• As used herein, the term “serum or plasma” is intended to mean the fluid component of blood derived or obtained from a living organism (in dried or liquid form), prenatal, postnatal, itnature, mature or adult. The serum may contain at least one clotting factor (in dried or liquid form) or component involved in clotting (in dried or liquid form). The term “clotting factor(s) or component(s) involved in clotting” is intended to include any blood component involved in clotting and includes, but is not limited to, Factor I, Factor II, Factor III, Factor V, Factor VI, Factor VII, Factor VIII, Factor IX, Factor X, Factor XI, Factor XII, Factor XIII, von Willebrands factor, Factor Ia, Factor Ia, Factor Ila, Factor Va, Factor VIa, Factor VIIa, Factor VIIIa, Factor IXa, Factor Xa, Factor Xla, Factor XIIa and Factor Xiiia, as well as components such as Protein C, Protein S, Serum or plasma Factor Pathway-Inhibitor (TFPI), Serum or plasma Factor (serum or plasma thromboplastin), procoagulant phospholipid, and thrombomodulin, all of which may be obtained or derived from any animal, including genetic, as well as chemically and biotechnically produced, variants thereof. Examples of serum include, but are not limited to, bovine serum (such as fetal bovine serum and fetal calf serum), ovine serum, equine serum, caprine serum, human serum and porcine serum. The serum or plasma according to the methods of the present invention may contain additives known in the art. Moreover, the serum or plasma may be treated by methods known in the art, for instance by heating to reduce complement activity. [0067]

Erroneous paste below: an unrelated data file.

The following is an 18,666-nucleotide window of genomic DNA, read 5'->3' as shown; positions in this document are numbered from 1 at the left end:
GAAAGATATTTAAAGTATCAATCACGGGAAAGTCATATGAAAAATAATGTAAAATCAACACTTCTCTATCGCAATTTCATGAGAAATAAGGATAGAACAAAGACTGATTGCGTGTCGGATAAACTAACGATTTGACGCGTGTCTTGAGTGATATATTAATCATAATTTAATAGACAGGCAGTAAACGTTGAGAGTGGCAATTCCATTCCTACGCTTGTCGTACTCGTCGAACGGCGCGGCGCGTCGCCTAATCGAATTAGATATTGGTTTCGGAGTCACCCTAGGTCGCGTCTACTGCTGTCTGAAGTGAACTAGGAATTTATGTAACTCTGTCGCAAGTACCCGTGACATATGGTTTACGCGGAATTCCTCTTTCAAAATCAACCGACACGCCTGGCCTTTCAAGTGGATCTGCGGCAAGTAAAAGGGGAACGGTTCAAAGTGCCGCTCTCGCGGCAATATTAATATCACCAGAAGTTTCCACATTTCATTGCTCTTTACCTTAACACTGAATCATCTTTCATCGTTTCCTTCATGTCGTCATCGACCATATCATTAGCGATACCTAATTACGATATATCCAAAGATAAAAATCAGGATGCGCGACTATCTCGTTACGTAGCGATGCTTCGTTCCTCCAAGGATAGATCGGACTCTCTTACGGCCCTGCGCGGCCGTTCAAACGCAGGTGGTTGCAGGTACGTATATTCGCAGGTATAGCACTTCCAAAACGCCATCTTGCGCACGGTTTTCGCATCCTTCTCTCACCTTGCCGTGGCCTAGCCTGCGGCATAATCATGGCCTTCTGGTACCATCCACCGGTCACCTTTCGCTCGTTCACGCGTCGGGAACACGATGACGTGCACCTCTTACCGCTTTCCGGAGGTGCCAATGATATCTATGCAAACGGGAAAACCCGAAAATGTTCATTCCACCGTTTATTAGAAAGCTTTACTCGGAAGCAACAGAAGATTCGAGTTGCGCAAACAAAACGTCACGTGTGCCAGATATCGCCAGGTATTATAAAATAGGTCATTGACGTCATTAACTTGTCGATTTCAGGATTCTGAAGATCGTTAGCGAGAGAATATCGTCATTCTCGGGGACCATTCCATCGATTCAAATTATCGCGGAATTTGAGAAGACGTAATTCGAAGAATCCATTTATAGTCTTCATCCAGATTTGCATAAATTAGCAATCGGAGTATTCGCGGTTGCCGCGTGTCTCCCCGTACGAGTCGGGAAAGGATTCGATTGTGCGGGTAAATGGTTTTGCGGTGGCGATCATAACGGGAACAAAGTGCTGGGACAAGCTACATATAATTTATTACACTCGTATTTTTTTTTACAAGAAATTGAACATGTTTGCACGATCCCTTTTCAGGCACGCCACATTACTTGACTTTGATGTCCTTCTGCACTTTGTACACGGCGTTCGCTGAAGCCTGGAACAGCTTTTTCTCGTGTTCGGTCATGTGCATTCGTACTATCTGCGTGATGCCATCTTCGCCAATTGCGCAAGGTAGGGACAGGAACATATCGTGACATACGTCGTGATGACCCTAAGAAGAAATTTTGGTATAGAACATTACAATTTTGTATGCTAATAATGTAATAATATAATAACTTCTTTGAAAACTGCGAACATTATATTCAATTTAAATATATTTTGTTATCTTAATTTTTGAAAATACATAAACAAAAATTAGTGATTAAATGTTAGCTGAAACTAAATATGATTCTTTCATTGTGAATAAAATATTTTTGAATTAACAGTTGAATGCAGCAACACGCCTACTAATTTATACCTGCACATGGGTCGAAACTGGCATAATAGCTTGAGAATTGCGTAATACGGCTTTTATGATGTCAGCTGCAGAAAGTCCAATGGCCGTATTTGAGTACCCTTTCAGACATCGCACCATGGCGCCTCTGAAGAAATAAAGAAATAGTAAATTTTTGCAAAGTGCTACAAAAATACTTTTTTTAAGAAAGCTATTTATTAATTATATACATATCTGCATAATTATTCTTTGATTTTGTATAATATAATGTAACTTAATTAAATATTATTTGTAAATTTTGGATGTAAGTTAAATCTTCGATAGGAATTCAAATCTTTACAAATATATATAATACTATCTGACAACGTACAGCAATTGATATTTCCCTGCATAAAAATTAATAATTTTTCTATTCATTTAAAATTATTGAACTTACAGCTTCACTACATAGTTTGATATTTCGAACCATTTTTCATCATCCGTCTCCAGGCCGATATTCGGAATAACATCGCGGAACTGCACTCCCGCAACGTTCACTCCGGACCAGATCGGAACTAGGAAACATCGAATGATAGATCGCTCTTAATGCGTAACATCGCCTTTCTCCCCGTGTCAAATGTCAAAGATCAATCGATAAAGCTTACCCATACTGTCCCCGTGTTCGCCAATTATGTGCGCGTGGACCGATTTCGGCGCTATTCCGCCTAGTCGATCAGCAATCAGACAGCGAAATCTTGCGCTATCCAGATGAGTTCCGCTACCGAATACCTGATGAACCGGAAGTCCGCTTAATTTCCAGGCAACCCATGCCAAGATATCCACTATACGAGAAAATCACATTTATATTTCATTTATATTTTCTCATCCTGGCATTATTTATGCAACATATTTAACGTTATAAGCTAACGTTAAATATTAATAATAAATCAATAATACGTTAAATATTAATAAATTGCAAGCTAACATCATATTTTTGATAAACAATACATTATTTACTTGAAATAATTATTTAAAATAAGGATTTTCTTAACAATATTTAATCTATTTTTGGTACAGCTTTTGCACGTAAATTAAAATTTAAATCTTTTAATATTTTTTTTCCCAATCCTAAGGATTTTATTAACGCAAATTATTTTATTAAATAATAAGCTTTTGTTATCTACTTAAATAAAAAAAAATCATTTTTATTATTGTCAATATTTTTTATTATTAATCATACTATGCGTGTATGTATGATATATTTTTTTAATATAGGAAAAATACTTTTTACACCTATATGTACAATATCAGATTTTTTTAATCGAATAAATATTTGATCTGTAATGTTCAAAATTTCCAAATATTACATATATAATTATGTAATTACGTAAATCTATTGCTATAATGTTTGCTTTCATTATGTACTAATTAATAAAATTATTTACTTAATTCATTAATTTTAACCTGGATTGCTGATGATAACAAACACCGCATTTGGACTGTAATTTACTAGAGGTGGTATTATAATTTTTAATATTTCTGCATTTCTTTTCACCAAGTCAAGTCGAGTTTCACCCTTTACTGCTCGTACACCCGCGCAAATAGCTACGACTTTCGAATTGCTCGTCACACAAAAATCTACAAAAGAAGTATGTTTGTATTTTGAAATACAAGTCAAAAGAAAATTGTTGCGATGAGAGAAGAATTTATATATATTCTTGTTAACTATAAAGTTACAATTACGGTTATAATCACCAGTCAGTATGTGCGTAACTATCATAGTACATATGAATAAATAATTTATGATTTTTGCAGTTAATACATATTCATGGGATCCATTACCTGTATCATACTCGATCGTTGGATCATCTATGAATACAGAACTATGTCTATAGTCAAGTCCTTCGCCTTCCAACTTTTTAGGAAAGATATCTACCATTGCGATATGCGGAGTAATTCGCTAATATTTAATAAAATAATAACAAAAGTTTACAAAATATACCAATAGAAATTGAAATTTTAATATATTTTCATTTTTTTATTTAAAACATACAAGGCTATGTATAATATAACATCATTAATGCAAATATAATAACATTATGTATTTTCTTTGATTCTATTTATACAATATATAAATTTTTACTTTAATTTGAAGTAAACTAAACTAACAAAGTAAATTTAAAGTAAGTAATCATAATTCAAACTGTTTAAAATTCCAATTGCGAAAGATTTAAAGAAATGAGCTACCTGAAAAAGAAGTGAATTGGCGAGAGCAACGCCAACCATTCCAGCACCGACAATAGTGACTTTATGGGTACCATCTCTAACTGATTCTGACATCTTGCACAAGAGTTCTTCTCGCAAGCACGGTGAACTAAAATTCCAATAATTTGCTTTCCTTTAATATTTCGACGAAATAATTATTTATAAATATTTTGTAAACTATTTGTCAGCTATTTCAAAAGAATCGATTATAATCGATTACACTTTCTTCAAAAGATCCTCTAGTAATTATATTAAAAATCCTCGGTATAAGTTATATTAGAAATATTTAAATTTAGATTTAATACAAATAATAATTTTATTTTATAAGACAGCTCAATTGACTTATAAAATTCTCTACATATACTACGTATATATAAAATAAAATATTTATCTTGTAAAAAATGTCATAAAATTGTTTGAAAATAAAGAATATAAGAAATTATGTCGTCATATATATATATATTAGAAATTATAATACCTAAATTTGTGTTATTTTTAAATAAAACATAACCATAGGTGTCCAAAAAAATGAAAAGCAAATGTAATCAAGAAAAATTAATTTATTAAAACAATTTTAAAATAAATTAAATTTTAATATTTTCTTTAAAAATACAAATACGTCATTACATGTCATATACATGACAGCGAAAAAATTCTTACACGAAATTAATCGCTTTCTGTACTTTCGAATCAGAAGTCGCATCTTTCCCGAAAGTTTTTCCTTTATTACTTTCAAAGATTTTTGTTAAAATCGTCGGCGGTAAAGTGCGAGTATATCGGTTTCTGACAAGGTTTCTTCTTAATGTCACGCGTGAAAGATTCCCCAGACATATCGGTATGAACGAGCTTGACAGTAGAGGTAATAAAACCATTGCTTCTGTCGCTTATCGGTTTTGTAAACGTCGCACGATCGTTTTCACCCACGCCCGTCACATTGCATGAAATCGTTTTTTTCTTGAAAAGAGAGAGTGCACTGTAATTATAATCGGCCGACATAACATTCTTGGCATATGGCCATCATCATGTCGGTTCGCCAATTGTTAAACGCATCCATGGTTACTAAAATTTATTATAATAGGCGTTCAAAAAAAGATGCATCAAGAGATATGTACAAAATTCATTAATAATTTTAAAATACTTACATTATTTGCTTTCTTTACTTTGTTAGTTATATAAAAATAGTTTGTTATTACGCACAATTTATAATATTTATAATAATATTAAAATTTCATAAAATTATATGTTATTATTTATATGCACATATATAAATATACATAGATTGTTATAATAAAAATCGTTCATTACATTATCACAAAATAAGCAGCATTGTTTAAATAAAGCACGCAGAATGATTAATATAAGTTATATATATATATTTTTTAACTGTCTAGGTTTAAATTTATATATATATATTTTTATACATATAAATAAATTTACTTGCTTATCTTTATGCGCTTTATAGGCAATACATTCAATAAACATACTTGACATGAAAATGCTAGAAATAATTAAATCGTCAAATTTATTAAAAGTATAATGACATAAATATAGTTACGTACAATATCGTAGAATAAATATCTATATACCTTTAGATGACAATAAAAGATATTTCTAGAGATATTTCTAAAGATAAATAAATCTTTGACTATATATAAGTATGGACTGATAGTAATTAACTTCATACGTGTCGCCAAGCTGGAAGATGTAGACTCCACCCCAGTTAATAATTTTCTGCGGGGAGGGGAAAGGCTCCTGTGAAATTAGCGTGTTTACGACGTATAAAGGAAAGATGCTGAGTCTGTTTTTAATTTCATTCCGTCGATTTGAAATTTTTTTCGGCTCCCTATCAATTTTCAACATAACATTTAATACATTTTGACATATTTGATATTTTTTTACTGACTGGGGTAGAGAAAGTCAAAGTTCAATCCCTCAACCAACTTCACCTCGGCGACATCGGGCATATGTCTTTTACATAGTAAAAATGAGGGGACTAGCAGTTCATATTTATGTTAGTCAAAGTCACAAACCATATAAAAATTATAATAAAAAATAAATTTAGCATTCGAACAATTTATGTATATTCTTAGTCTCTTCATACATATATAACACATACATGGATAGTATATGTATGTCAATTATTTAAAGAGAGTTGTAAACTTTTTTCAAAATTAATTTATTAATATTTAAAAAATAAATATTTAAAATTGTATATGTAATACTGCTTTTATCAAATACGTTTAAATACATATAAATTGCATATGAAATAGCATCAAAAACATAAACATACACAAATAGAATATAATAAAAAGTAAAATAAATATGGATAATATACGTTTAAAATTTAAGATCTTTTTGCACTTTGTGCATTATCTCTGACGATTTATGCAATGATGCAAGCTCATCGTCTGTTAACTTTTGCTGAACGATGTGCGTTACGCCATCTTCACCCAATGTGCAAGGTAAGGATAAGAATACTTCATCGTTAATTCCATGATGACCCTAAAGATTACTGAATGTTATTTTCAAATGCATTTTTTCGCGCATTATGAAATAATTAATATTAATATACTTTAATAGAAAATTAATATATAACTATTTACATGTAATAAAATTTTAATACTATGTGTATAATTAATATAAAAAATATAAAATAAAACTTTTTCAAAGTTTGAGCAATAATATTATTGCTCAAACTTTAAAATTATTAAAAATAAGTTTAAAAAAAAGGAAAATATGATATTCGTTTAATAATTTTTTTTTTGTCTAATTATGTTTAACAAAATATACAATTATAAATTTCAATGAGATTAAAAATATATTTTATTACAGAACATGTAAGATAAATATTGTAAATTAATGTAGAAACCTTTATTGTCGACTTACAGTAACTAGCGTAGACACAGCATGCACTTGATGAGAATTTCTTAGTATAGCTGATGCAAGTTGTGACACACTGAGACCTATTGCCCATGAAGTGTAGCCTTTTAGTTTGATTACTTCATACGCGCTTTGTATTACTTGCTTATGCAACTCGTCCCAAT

• As used herein, the term “to protect” is intended to mean to reduce any damage to the biological material, such as serum or plasma, being irradiated, that would otherwise result from the irradiation of that material, to a level that is insufficient to preclude the safe and effective use of the material following irradiation. In other words, a substance or process “protects” a biological material, such as serum or plasma, from radiation if the presence of that substance or carrying out that process results in less damage to the material from irradiation than in the absence of that substance or process. Thus, a biological material, such as serum or plasma, may be used safely and effectively after irradiation in the presence of a substance or following performance of a process that “protects” the material, but could not be used with as great a degree of safety or as effectively after irradiation under identical conditions but in the absence of that substance or the performance of that process. [0068]